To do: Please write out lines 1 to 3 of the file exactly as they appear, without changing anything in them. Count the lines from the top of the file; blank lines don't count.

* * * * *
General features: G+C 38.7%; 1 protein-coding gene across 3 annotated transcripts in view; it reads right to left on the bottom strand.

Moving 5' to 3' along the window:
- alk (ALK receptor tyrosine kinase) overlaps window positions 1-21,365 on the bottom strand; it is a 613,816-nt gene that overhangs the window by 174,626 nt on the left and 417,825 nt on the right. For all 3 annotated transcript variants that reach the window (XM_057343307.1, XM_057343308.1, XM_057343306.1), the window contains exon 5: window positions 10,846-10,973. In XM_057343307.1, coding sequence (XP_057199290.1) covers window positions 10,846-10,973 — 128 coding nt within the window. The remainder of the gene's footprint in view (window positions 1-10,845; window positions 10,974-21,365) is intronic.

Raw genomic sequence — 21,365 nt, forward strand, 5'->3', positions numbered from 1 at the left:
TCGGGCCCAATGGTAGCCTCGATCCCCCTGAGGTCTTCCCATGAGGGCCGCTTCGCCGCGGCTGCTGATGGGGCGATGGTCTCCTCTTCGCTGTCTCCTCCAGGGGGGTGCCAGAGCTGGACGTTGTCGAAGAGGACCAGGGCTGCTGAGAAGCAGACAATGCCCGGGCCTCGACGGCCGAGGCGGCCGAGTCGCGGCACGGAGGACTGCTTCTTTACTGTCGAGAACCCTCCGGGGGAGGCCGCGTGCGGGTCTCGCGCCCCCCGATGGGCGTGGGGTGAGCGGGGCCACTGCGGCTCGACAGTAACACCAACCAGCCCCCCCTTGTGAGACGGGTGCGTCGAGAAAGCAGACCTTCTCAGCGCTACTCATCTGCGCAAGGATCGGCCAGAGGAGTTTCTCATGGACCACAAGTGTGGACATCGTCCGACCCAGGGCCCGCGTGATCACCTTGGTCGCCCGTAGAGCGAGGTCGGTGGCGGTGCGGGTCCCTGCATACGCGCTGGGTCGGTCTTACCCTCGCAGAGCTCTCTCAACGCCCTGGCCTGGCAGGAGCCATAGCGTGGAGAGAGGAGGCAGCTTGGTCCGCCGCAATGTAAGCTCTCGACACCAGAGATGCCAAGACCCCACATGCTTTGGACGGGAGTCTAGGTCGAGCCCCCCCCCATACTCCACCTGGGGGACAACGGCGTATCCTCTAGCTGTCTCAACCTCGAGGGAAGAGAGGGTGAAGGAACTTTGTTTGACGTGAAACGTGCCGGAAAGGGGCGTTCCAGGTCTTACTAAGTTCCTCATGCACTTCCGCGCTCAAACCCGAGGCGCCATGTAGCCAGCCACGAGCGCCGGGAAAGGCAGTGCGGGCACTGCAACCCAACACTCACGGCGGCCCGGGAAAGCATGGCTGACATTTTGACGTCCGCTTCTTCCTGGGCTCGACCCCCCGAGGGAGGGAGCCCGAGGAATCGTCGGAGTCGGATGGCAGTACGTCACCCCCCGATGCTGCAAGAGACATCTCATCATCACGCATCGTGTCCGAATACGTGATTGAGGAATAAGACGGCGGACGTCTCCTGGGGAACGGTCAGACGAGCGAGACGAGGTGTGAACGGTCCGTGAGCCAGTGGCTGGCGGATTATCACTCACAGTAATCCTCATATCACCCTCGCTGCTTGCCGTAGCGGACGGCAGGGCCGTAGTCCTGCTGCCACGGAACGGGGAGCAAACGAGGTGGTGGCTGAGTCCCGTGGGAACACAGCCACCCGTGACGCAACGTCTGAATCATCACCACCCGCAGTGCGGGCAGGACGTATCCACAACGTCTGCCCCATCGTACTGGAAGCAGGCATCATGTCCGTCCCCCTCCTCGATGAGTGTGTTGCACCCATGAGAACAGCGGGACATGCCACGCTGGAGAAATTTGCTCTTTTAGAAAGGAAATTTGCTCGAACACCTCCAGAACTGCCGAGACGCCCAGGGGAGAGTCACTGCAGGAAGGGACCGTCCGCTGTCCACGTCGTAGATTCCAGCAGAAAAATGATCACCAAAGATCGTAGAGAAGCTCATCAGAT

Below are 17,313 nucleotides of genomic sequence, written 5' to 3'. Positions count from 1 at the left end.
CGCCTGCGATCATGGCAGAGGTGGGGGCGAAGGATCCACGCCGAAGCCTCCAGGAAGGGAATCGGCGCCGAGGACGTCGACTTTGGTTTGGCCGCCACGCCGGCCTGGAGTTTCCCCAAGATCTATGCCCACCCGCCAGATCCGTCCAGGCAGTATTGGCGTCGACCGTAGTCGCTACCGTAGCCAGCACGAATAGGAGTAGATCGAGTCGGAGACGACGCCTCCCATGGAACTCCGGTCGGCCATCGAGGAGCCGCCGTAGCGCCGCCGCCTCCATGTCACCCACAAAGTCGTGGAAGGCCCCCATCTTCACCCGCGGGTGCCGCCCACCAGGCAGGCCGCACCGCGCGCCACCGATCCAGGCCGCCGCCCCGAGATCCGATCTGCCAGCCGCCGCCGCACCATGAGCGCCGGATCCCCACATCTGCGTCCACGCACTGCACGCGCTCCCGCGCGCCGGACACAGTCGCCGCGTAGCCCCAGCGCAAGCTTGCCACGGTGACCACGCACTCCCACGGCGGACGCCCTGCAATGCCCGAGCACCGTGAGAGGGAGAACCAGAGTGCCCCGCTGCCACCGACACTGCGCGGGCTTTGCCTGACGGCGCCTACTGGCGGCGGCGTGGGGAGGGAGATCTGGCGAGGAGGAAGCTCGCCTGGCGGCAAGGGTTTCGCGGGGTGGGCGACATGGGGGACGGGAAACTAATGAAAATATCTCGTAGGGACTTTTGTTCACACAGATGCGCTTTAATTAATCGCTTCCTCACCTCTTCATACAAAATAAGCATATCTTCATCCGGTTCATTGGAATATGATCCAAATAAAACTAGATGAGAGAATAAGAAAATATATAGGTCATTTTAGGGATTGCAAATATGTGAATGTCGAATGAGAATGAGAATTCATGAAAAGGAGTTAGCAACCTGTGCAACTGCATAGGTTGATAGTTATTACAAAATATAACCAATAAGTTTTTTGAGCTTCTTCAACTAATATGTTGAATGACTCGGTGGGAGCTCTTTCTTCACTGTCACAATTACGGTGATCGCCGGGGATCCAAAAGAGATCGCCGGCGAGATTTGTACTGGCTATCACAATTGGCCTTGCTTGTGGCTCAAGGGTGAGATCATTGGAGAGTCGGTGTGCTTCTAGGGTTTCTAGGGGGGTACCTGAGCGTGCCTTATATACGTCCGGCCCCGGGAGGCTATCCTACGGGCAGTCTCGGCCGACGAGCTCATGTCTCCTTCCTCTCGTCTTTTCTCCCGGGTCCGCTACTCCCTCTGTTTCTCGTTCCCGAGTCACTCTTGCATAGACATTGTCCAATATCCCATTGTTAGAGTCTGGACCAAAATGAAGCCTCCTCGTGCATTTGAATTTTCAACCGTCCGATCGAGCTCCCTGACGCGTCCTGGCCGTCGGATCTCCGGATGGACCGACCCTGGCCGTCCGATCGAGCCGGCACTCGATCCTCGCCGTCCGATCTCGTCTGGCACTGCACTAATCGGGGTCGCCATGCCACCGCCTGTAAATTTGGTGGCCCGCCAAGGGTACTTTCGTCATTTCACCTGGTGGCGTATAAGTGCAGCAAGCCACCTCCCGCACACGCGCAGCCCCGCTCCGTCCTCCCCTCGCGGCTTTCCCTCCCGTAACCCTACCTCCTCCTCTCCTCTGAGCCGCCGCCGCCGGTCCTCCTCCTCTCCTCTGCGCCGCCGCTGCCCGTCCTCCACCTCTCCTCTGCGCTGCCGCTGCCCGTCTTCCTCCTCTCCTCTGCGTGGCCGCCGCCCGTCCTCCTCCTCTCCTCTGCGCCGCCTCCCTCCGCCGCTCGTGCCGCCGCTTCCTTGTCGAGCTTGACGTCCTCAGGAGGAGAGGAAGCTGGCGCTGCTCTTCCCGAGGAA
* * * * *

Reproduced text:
General features: G+C 38.7%; 1 protein-coding gene across 3 annotated transcripts in view; it reads right to left on the bottom strand.

Moving 5' to 3' along the window:
- alk (ALK receptor tyrosine kinase) overlaps window positions 1-21,365 on the bottom strand; it is a 613,816-nt gene that overhangs the window by 174,626 nt on the left and 417,825 nt on the right. For all 3 annotated transcript variants that reach the window (XM_057343307.1, XM_057343308.1, XM_057343306.1), the window contains exon 5: window positions 10,846-10,973. In XM_057343307.1, coding sequence (XP_057199290.1) covers window positions 10,846-10,973 — 128 coding nt within the window. The remainder of the gene's footprint in view (window positions 1-10,845; window positions 10,974-21,365) is intronic.